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Why a Possum Is Messing With Your Google Local SEO

Did your business drop out of the local search results on Google? It could be because of Possum!
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According to a recent report, 53 million Americans (34 percent of the U.S. workforce) work from home as freelancers and/or home-based business owners.

In the fast paced digital environment that we currently live in, why not work from home? Meeting with clients and business acquaintances at coffee shops is an everyday norm.

Google sees things a little differently, however, and this has drastically impacted many small business owners’ bottom line throughout the country. According to Moz, the No. 1 ranking factor in local SEO is the physical address of the business. 

What is local SEO?

I’m sure you have done a Google search and seen the results populate at the top of the page with the map, star ratings, address and phone number. This is what I’m referring to when I say local SEO. This is Google’s Local Snack Pack. Depending on the industry, it has the potential to be the very first result on Google and can make a big difference when it comes to bringing new leads into your business.

Related: 5 Tips to Improve Your Local SEO in 5 Hours

What's the issue with home business addresses?

According to Moz, “You should always hide your address if you're using your home address (unless customers actually show up there)." This makes perfect sense. Do you really want everyone to know where you live, especially if you have kids? That’s the risk you’ll take if you publicly post your business address when it also happens to be your home. 

This is very problematic for local businesses owners when it comes to their SEO. In order to rank well locally, you need to make your address public in some way, shape or form. The NAP (name, address, physical location) are key local SEO indicators, so if you don’t have one, your SEO will undoubtedly suffer.

Related: Your SEO Checklist: 4 Steps to Optimizing Your Website

What about a virtual office space?

Small business owners are savvy. To compensate for not listing their home address on Google, entrepreneurs signed up for Regus office spaces (or a similar type of virtual office). According to Regus’ website, it offers flexible workspace from an hour, to a day, to as many years as needed -- made simple with all-inclusive pricing.

This plan makes perfect sense. Entrepreneurs can pay to have a meeting space for a day or two per month and they can also publicly put this office space down as their physical address on Google and across the local directories.

Watch out for the Possum!

Entreprenuers were reaping the benefits of Regus type office spaces on Google until Sept. 1, 2016, when an algorithm named Possum rolled out. According to Search Engine Land, a study shows Google’s Possum update changed 64 percent of local SERPs (search engine results pages). 

There are many different theories behind Possum but I’m going to stick with the one theory I think most small business owners can easily understand and relate to. This is also what I think they were most likely impacted by.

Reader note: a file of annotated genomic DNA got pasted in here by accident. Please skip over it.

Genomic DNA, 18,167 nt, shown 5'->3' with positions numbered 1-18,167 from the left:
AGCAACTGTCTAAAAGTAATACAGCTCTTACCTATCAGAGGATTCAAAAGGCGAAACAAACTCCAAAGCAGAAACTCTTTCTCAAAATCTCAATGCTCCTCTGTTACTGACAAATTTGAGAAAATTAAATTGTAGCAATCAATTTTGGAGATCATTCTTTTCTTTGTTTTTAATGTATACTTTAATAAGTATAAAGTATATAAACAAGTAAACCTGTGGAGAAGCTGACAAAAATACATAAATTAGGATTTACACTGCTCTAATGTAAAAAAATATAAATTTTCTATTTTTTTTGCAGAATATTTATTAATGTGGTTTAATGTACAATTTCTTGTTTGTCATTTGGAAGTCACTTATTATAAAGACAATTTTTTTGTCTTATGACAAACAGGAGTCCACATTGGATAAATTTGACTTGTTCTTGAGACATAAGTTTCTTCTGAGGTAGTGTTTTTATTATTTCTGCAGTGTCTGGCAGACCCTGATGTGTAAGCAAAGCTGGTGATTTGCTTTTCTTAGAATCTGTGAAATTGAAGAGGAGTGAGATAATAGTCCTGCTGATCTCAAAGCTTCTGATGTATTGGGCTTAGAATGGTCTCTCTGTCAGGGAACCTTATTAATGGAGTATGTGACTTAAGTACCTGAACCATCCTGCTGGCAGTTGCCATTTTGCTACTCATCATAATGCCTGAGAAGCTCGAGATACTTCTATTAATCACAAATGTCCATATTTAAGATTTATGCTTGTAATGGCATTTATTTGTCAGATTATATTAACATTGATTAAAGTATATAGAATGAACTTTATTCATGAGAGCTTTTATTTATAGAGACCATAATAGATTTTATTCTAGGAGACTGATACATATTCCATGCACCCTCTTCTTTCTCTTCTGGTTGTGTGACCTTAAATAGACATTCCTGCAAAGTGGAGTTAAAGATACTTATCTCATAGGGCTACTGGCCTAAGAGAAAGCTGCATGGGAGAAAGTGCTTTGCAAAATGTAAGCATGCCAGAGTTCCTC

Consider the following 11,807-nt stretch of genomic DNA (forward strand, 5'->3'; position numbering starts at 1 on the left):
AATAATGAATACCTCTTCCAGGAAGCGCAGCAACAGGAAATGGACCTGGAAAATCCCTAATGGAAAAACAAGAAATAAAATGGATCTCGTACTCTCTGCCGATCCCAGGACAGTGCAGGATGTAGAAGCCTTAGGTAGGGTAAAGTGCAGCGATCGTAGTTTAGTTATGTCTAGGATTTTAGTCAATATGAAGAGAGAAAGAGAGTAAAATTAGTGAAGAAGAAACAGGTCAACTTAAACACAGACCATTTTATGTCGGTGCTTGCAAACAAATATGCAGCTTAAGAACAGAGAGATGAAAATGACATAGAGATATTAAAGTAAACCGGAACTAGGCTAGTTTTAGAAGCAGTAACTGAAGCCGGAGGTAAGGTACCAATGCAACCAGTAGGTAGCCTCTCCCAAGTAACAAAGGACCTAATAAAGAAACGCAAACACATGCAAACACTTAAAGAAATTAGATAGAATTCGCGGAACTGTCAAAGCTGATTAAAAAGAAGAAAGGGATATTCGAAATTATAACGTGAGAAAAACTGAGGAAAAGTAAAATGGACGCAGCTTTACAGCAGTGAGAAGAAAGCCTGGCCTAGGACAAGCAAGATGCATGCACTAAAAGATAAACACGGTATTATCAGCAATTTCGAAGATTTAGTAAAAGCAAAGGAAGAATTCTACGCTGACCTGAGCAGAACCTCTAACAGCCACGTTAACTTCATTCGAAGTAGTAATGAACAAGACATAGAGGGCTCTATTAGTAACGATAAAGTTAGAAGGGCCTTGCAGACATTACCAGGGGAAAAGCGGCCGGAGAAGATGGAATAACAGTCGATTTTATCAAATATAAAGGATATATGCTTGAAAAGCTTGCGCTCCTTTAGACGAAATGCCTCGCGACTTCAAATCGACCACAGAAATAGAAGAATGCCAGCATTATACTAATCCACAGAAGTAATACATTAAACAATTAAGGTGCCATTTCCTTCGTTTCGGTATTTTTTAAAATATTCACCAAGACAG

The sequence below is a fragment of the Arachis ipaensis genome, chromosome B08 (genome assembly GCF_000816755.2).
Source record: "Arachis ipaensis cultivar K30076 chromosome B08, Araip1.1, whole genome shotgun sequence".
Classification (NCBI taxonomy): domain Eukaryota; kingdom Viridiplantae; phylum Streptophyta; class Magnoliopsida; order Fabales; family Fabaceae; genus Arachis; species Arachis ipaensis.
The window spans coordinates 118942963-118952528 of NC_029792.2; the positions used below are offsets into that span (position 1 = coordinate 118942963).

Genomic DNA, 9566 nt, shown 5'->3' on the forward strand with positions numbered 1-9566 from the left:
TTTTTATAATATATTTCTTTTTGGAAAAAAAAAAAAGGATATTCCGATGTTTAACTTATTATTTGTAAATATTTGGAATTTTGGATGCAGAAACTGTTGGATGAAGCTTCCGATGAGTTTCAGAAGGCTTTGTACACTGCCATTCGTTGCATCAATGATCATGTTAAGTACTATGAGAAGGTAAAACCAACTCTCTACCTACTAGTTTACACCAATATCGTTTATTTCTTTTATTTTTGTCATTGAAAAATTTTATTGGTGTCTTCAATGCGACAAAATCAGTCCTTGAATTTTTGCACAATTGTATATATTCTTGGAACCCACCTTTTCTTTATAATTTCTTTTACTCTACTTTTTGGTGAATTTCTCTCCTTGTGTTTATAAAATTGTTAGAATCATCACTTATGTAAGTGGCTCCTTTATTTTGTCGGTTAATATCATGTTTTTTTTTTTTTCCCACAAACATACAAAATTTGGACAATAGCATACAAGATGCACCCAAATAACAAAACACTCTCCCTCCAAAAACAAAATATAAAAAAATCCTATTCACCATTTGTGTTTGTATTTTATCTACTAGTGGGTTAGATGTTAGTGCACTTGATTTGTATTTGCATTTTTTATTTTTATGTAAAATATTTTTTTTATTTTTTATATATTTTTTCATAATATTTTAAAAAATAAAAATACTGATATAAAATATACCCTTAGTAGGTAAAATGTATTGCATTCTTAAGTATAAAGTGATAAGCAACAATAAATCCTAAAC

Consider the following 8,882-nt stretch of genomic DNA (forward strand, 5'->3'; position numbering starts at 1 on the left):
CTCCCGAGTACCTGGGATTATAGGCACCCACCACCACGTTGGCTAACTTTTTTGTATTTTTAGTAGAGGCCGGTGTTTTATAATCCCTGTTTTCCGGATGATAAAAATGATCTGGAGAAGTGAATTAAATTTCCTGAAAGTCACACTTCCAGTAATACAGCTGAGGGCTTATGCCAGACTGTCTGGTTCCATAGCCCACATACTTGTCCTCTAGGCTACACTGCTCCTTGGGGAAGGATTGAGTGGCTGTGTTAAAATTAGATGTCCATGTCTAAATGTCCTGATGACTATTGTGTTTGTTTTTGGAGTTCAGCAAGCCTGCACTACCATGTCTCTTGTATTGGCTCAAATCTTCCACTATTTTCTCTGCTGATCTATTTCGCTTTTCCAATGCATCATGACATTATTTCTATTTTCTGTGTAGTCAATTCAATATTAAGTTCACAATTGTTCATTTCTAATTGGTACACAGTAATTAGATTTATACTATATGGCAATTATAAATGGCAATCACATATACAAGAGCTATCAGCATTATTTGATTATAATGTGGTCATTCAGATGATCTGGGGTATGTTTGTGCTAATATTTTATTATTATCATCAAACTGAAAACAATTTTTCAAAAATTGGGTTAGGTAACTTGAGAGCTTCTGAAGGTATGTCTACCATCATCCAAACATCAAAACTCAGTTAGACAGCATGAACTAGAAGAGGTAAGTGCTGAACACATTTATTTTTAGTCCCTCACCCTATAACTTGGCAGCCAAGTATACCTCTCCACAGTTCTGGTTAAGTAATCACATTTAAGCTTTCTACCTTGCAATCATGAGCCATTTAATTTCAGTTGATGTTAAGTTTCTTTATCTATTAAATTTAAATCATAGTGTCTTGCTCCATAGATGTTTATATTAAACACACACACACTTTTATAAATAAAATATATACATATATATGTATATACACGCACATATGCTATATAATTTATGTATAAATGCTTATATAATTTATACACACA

Related: Why You Get What You Pay For in SEO

Our marketing agency, The Media Captain, handles thousands of local directories throughout the entire country for many businesses across all industries. We have also been consulting with large brands that have been impacted by Possum. A trend we noticed was that if a business had signed up for a Regus office space or another type of service, it was dropping out of the local results (in most cases).

Google is smart. Our theory is that its algorithm was able to detect when 14 different businesses, for example, are sharing the same suite number, which was the case when a business signed up for Regus. In the Possum algorithm, it essentially dinged the businesses that had a Regus type of office space.

Is this fair?

If your small business was using a Regus office legitimately to conduct meetings and utilize the workspace, then no, I don’t think it is fair if Possum penalized you. If your business signed up for eight different Regus locations in different markets throughout your state for the sole purpose of ranking in those local markets, I can see where Google was coming from.

Just like any Google penalty, there is controversy involved. At the end of the day, many small business owners were impacted by this local algorithm shakeup. The question becomes, how does your business recover?

Related: SEO Strategy in 2017: What's Most Important?

Here's how to recover.

Each businesses’ local SEO strategy is so different that there isn’t a generic game plan that will work across the board. I will say that if you have multiple business locations and have signed up for a service like Regus, you need to reevaluate your strategy. Consolidating locations could be a great play, and in this scenario, we’d recommend that you only focus on your most lucrative market.

If you work from home and want to reap the benefits of a brick-and-mortar storefront for local SEO, it could be worth it to see if there is a cheap and small office space in a suburb that you can actually rent out. This will ensure you aren’t sharing a suite number. It used to be crucial for local SEO that your businesses were centrally located in the downtown area but this is no longer the case. This means there could be cheap office space in one of your suburbs and you could take advantage of that.

In a previous Entrepreneur article, I mapped out how you can  “Improve Your Local SEO in 5 Hours.” I recommend following the tips outlined in my prior piece. Before executing on this strategy, however, take a closer look at the strategy behind your physical address, as it’s another factor that could greatly enhance or hinder your SEO efforts.

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